Listening to music you’ve never heard before is, by definition, full of unknowns. One aspect you don’t always think about is how long a piece will take to play. Printed program notes frequently include estimated timings, but that isn’t always the case, and you’re at the mercy of the composer’s and musicians’ ability to keep your attention for the duration of whatever they collectively had in mind.
Sometimes music is so enjoyable that time flies by (as it is wont to do when one has fun). Other times, the clock seems to stand still when listening to music, either because it is so sublime or because, well, it isn’t — making you just wish someone would rip the band-aid off and end your discomfort.
During the 2013 Ojai Music Festival, various works by prominent West Coast composers performed over the course of three Saturday concerts at Libbey Bowl ran the gamut of those possibilities, and then some. There were other events going on throughout the day, but I decided to just concentrate on these particular performances: not only was it a full day’s worth of music, starting at 11am and ending at midnight, but also seemed to represent a nice microcosm of what the entire festival had to offer. The day started for me with the Terry Riley’s seminal work in minimalism and mind expansion, “in C.” The famously unconventional set of small musical fragments played according to a few rules (click HERE for a PDF of the sheet music and full instructions) made its long-awaited debut at this Ojai Festival.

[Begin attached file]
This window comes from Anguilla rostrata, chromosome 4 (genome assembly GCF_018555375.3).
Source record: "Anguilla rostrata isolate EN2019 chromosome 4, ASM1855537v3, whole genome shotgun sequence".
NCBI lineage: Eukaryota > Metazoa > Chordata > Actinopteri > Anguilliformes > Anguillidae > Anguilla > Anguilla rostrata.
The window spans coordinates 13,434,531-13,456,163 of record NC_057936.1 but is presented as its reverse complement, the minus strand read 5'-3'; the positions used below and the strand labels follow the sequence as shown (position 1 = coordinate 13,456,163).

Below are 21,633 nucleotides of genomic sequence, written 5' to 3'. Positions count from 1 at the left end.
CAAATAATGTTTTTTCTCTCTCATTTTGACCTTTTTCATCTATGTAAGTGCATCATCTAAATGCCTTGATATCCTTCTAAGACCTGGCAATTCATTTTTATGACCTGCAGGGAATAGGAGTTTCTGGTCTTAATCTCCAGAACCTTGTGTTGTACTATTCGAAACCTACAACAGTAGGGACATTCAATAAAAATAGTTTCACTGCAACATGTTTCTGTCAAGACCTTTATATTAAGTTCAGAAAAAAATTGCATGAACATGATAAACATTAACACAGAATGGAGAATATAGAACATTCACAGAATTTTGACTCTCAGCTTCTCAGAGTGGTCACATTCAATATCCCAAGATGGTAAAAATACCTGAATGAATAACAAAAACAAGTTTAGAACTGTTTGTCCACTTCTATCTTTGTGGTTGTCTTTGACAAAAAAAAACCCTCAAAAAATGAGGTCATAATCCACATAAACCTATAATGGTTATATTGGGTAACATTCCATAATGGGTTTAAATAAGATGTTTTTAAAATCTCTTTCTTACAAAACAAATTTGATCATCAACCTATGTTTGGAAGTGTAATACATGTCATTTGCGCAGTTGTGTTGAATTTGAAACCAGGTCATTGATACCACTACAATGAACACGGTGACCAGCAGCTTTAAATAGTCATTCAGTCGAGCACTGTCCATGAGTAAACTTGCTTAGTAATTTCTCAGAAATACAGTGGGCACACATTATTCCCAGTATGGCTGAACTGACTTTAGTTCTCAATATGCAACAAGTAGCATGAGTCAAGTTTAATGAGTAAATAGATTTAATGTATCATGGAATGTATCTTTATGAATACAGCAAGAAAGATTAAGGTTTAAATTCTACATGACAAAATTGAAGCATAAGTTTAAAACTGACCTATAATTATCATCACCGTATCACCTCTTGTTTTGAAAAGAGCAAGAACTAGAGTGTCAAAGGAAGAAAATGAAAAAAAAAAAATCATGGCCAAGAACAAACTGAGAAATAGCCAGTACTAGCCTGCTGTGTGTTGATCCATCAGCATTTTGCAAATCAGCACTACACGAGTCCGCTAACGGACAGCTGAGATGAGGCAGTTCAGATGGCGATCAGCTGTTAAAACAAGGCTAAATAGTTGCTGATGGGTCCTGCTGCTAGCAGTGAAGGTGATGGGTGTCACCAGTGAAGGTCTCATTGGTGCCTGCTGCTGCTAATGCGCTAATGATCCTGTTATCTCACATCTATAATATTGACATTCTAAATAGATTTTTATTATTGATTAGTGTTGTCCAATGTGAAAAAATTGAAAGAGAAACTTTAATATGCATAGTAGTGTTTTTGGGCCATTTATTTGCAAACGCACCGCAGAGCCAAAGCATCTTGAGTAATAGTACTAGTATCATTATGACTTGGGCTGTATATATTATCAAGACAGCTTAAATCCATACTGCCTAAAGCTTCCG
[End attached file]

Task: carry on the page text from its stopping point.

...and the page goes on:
Some of the optional traditions were kept: the work began and ended with a percussionist playing the eighth-note “pulse,” maintaining it throughout the performance while the other musicians joined in and dropped out at various times. Other traditions weren’t: the “pulse” was not played by “a beautiful girl” as Riley requested in some versions of the score, and from my seat, there was not any olfactory evidence of hallucinatory herbage being smoked (for medicinal purposes or otherwise).